Avoiding temptation, I will use my powers to circumvent writing Kick-Ass 2 “Kicks Ass” in this review. This should be made easier by the fact that this sequel to the 2010 original is immensely disappointing and only teenagers too young to see it will enjoy it.
Unlike most soul-squashing sequels, it’s pitfalls cannot be found within the narrative…for the most part. Kick-Ass 2 continues the story of Kick-Ass and Hit-Girl as they deal with the temptations of both vigilantism and ‘normal’ life in high school. When Colonel Stars and Stripes assembles “Justice Forever”, a group of aspiring heroes, Kick-Ass leaps back into the green and yellow spandex, while Hit-Girl decides the school hallways are a more fitting suit for her. Meanwhile, a ‘super’villain calling himself ‘The Motherfucker’ assembles his own team to take revenge on Kick-Ass.
The premise shows promise, and opens up some fun and entertaining altercations. Though predictable, it doesn’t aspire for originality. Seeing the factions of opposing hero/villain teams is by the far the most interesting and fun part of the movie.
The more underwhelming aspects involve Hit-Girl’s, or should I say Mindy’s, affliction with high school drama. While Chloë Grace Moretz does a great job in her role, the strikingly odd and alienating Mean Girls similarities feel exploitative of current trends, which eliminated much of the enjoyment for me.
Kick-Ass 2 doesn’t take itself too seriously. It promises profanity, effortless viewing, blood and entertainment. Unfortunately, the latter falls through the floor and is brutally ravaged under the new direction and writing of Jeff Wadlow. As if the Wadlow thought Kick-Ass was too acoustic, he attempts to amplify all the positives of the first, which results in a messy, jarring and unbalanced 103 minute melody.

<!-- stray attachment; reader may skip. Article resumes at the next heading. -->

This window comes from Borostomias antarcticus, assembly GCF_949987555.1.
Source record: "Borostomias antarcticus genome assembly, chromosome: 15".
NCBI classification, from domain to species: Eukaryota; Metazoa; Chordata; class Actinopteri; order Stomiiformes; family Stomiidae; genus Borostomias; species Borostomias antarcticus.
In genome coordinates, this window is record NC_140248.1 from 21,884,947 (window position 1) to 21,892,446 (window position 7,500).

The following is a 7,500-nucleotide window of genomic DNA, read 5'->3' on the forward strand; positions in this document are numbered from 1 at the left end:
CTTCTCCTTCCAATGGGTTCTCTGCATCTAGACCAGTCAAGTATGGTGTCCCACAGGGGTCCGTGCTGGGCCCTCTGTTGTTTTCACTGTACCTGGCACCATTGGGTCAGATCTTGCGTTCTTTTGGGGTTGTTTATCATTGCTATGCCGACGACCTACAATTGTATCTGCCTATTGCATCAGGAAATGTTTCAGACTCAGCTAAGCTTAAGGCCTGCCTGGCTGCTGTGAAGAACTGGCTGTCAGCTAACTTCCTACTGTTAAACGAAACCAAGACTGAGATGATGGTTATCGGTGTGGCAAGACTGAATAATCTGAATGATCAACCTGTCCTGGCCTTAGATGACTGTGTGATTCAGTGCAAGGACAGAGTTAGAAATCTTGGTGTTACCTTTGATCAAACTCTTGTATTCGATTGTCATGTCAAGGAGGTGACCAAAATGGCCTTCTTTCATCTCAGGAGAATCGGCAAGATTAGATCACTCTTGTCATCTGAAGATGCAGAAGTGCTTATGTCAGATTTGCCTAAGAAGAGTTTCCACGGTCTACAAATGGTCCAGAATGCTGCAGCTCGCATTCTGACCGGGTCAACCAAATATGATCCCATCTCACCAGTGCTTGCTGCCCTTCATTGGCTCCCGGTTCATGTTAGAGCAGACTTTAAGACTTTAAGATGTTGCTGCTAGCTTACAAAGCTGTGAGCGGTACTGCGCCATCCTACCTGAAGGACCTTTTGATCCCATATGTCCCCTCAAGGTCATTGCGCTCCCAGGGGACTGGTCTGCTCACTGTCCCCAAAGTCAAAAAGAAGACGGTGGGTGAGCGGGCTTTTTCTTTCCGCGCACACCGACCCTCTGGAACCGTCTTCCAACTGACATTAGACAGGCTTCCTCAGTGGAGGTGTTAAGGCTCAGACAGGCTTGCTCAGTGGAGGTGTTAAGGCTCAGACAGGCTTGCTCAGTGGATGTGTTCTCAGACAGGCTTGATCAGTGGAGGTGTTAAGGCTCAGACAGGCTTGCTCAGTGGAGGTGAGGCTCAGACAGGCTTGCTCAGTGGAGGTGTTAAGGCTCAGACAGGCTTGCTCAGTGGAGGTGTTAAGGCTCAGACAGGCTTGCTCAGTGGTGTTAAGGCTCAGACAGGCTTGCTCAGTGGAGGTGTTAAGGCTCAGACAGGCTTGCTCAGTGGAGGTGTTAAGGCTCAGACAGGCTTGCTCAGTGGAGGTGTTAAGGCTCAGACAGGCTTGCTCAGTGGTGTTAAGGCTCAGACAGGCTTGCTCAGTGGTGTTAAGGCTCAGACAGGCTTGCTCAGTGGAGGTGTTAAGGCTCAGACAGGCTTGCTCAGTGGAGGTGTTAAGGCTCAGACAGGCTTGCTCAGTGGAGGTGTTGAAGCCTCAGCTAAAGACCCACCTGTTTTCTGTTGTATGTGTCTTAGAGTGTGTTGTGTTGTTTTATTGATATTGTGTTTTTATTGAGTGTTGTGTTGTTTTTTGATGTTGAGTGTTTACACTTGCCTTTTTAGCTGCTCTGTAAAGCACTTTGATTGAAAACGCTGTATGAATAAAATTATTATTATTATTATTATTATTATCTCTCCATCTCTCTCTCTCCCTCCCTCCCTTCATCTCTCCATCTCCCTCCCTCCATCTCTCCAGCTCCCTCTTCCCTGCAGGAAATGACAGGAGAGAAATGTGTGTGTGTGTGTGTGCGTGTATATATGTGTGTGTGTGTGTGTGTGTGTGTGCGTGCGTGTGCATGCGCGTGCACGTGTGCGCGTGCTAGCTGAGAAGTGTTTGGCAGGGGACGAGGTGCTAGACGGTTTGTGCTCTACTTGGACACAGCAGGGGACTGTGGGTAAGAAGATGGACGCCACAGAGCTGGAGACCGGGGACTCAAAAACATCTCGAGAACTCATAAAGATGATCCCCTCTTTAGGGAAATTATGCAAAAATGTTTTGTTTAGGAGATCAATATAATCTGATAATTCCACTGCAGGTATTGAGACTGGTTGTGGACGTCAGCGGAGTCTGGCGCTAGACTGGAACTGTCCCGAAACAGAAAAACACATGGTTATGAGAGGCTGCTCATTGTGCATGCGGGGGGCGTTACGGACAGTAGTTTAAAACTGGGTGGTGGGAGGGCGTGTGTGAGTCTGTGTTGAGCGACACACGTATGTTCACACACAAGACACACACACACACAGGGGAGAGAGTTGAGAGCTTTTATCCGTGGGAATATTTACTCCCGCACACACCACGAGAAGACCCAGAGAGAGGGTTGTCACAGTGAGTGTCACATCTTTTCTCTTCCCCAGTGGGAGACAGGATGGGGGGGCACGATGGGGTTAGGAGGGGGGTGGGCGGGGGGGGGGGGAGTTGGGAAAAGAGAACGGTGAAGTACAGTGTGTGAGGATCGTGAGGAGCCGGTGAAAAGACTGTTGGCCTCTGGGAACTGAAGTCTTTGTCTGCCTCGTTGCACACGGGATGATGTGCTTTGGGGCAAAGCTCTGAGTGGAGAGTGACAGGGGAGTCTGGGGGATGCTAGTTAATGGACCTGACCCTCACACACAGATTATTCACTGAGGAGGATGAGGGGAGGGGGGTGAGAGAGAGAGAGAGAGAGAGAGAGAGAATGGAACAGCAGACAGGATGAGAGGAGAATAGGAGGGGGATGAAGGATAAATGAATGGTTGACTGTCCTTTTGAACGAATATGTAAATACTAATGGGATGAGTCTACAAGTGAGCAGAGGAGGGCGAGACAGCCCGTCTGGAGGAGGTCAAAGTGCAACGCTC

Wadlow drops the genesis into a tank of thrashing sharks, hoping the messy splashes are enough to mask the abysmal continuation of a franchise that would have been better left unscathed. The simple and moderately enjoyable plot is surrounded by monotonous humour, senseless motivations and uncomfortable sexual exploits involving 15 year-old dancers and a supposedly ‘funny’ scene suggesting rape. Furthermore, the violence feels over-the-top even for over-the-top violence. Kick-Ass 2 is physically difficult to watch as my eyes tried to keep up with the frenzied shaky-cam. Of course, the shakes of disappointment and disbelief didn’t help either.
It appears that the writer/director took the common comic book theme of identity crisis too seriously. There are too many moments that feel out of place or imbalanced. Some scenes delve into dark narrative turns that force Kick-Ass to deal with real-life consequences. Then the following scene will have crudely unfunny featuring multiple bodily functions. Unlike the first film, the two tones do not blend well as they are of such extremes that they can hardly see one another.
More positively, Wadlow manages to introduce a few new cool characters to the team. The most notable members include Jim Carrey as Colonel Stars and Stripes, Donald Faison as Dr. Gravity and Lindy Booth as Night Bitch. Carrey and Faison aren’t given an amount of screen time that would justify their characters being embedded into our memories. Nonetheless, they are appreciated when onscreen as being some of the only actually funny and enjoyable elements in Kick-Ass 2.
It’s certainly two hours of escapism, but there are times when the fire escape in the corner of my eye looked more appealing as I felt my head wanting to explode. Kick-Ass 2 is essentially a recycled version of the first crossed with Mean Girls; it’s the same gift with a new bow on top. Though you may wish to keep the receipt for this one. Once unwrapped, you’ll have wished you never received it. Kick-Ass 2 most definitely does not Kick A…ny other recent cinematic release from your attention, and I would recommend forgetting this film completely as it fails to bring justice to its significantly superior predecessor.